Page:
We asked her about the differences between US and EU-based research methods, the average publication process, and how the Bundesbank assisted her and her Hungarian colleague in accessing data exclusive to regulatory institutions.
How did you start doing research as a job, and what do you like about it?
After finishing university, I worked in the banking industry for around two years. I had the chance to work in option trading and became familiar with the operational side of banking. Then I pursued my Ph.D. and discovered that the research process suited me well. I enjoy taking my time to think deeply about a certain topic. I find pleasure in finding potential solutions and working out the methodology, research questions, and identification process.
Additionally, since 2016, I have had the opportunity to return to the industry as well. I am currently a board director at two large companies, Le Credit Lyonnais and Dassault Systems. This allows me to combine the operational side of the industry with the research environment.
Which part do you like the most about the research process?
The first 12 months are always very exciting. Developing a new model presents a beautiful intellectual challenge. After that, the process becomes a marathon. As researchers, we need to remain persistent because the publishing process can take years. For example, my colleague Andras Fulop and I worked on a paper for ten years.
What is the average waiting time for the publishing process?
For researchers coming from Europe, it is usually 4-5 years. The publishing process is US-centric, so academics working in the United States experience a slightly faster process, taking around 2-3 years. The waiting time depends on the visibility of the researcher and the topic itself. It is quite challenging to write a paper that remains relevant after 4-5 years, so researchers usually focus on economic questions that address general economic issues, as they tend to remain relevant over time. The more typical the subject is, the higher the chances of getting published.
What is the main difference between how a Europe-based and a US-based researcher work?
Researchers in the US have a significant support infrastructure. They have 10-20 research assistants who can assist with various tasks. These tasks include data collection, data cleaning, and model creation. In Europe, I handle everything on my own. At the same time, researchers in the US are expected to produce more papers, typically needing 5 major publications in 5 years. In France, universities usually require 2-3 major publications in 6-7 years.
You work at ESSEC, which is ranked among the best management schools in France and is considered a top institution in Europe. Why is it such a prestigious institution?
ESSEC’s prestige has a historical basis. Previously, ESSEC was only accessible to students who successfully completed a national contest. Although that is no longer the case, we still attract very talented students. However, we also lose some talented students to other schools. Additionally, ESSEC is not exempt from having tuition fees.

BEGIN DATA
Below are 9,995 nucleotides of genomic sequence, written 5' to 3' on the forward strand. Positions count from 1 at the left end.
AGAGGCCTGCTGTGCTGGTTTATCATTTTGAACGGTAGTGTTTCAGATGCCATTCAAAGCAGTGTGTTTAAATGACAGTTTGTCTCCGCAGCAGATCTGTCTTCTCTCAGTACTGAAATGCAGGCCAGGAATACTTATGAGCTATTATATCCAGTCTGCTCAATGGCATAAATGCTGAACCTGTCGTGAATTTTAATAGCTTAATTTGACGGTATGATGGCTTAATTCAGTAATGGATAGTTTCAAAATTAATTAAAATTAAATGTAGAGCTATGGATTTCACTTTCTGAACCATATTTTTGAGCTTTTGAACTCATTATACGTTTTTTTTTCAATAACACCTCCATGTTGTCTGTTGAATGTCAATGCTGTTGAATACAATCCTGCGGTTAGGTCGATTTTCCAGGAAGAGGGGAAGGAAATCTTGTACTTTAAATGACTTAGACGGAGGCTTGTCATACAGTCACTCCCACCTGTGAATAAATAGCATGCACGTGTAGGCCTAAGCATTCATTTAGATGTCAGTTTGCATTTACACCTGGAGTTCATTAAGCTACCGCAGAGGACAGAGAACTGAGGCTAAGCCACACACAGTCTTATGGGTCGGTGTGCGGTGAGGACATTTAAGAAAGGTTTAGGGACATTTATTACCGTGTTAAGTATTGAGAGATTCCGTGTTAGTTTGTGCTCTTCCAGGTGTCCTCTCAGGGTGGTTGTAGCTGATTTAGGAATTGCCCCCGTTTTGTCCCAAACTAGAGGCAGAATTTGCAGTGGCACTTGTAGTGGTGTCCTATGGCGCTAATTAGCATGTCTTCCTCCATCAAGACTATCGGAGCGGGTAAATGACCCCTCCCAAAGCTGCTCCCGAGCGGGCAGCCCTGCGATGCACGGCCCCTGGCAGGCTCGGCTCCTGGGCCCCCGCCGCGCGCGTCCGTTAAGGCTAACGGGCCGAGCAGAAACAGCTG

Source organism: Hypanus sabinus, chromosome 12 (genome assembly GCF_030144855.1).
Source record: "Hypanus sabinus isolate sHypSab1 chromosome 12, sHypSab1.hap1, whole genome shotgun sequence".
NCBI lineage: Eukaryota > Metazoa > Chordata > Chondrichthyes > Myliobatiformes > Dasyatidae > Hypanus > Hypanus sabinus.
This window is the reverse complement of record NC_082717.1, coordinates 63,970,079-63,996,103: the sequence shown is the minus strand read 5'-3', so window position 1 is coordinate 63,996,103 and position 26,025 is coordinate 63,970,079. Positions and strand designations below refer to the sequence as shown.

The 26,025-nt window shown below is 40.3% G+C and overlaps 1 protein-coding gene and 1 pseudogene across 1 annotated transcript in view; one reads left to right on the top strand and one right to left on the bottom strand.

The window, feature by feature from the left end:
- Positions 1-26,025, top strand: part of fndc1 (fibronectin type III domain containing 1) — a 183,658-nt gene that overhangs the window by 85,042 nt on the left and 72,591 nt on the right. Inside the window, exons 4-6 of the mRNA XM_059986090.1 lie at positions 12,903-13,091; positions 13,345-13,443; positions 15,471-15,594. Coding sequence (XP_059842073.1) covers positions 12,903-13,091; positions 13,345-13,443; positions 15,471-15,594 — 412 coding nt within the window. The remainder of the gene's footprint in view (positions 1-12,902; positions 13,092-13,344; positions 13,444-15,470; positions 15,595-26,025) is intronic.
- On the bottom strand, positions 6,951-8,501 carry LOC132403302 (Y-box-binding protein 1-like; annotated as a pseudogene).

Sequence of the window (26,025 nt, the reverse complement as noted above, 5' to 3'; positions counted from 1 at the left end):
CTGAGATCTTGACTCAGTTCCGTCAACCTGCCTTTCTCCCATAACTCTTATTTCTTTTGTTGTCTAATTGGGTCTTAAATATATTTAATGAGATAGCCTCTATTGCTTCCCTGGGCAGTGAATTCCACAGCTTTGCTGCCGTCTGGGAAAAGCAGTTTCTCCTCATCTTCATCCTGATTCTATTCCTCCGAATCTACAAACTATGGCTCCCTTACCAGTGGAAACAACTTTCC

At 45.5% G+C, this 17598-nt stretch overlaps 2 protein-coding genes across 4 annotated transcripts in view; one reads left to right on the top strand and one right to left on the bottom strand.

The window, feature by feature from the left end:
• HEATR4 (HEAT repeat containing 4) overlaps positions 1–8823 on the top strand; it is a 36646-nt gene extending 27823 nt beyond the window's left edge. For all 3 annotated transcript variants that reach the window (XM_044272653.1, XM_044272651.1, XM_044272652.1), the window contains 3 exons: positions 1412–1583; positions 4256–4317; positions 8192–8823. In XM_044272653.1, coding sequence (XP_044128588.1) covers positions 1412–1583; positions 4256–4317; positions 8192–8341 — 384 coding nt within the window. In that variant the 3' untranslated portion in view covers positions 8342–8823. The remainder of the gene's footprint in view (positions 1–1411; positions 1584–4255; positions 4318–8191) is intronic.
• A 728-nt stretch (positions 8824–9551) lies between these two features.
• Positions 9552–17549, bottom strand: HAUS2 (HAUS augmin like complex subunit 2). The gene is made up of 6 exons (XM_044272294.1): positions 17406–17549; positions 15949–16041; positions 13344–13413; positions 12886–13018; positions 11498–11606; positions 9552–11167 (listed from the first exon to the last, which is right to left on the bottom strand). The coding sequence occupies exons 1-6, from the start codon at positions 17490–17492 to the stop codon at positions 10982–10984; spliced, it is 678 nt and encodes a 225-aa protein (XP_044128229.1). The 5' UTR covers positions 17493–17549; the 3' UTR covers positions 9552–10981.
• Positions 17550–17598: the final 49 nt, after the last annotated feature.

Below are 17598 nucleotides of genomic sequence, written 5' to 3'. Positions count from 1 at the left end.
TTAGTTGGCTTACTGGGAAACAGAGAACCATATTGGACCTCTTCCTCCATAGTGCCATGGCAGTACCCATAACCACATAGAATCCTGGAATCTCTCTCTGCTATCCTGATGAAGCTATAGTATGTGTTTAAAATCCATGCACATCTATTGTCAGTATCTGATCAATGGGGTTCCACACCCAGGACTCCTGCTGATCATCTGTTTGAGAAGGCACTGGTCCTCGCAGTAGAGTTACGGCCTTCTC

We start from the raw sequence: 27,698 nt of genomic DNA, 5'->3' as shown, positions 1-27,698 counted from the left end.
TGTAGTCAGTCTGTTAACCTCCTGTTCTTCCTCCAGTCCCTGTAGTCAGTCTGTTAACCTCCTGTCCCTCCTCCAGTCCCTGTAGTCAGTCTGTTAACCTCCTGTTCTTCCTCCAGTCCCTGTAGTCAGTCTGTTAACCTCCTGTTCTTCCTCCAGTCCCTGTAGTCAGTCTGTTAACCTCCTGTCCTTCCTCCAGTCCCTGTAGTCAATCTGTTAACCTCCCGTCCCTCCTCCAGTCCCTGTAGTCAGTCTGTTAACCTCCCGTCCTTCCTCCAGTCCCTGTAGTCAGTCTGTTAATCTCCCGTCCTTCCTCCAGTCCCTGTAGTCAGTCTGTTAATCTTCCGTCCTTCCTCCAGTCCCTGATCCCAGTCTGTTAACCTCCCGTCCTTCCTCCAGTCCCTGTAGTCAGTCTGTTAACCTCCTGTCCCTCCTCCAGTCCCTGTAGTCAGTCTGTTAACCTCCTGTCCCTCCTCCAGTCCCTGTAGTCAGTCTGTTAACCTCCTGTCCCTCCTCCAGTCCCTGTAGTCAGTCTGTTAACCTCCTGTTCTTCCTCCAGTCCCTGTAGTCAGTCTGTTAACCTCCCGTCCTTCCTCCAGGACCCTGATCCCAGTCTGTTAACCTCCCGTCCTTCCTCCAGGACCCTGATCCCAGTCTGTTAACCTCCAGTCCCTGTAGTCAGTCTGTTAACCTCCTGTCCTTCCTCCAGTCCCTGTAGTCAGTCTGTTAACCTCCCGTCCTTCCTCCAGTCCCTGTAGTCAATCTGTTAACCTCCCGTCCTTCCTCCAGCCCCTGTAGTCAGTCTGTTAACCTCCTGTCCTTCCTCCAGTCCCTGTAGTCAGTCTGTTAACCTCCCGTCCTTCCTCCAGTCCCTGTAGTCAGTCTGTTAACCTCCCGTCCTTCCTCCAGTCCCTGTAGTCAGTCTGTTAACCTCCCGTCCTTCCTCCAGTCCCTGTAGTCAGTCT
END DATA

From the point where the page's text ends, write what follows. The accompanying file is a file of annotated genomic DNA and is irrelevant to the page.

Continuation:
Over the years, research at ESSEC has improved. We have placed more emphasis on the research profile in recent years, and our faculty has become more focused on specific topics.
Let’s talk about the topic you are presenting at Corvinus. What intrigued you about it? András and I were interested in the CDS market and conducted research on its industrial organization, such as how it works and what the transaction costs are. Initially, we lacked the necessary data to delve deep into the subject. Access to this kind of data is typically granted by regulators, and we were fortunate to collaborate with the German National Bank, the Bundesbank, which provided us with access to the data.
How do you obtain this kind of data?
Fortunately, the Bundesbank is one of the most advanced central banks in Europe in terms of research activity. They recognize that conducting research on their data can lead to a more in-depth understanding and aid in market regulation. This is particularly true for the CDS market, which is considered opaque, and it is important to comprehend the consequences of this opacity. It doesn’t necessarily imply that it’s a negative aspect, but it is worth examining its trade-offs.
One advantage of the Bundesbank is its centralized nature. If their committee grants access to the data, you will receive all the necessary data. It can be a bit challenging since they don’t allow VPN access, meaning you must physically be present in Frankfurt to access and work with their data. However, it is certainly worth the trip.
What topics would you be interested in as a researcher?
I constantly feel that there are more topics than I can work on. However, if I had the time, two fields that are currently very interesting are the electricity market and the price of carbon.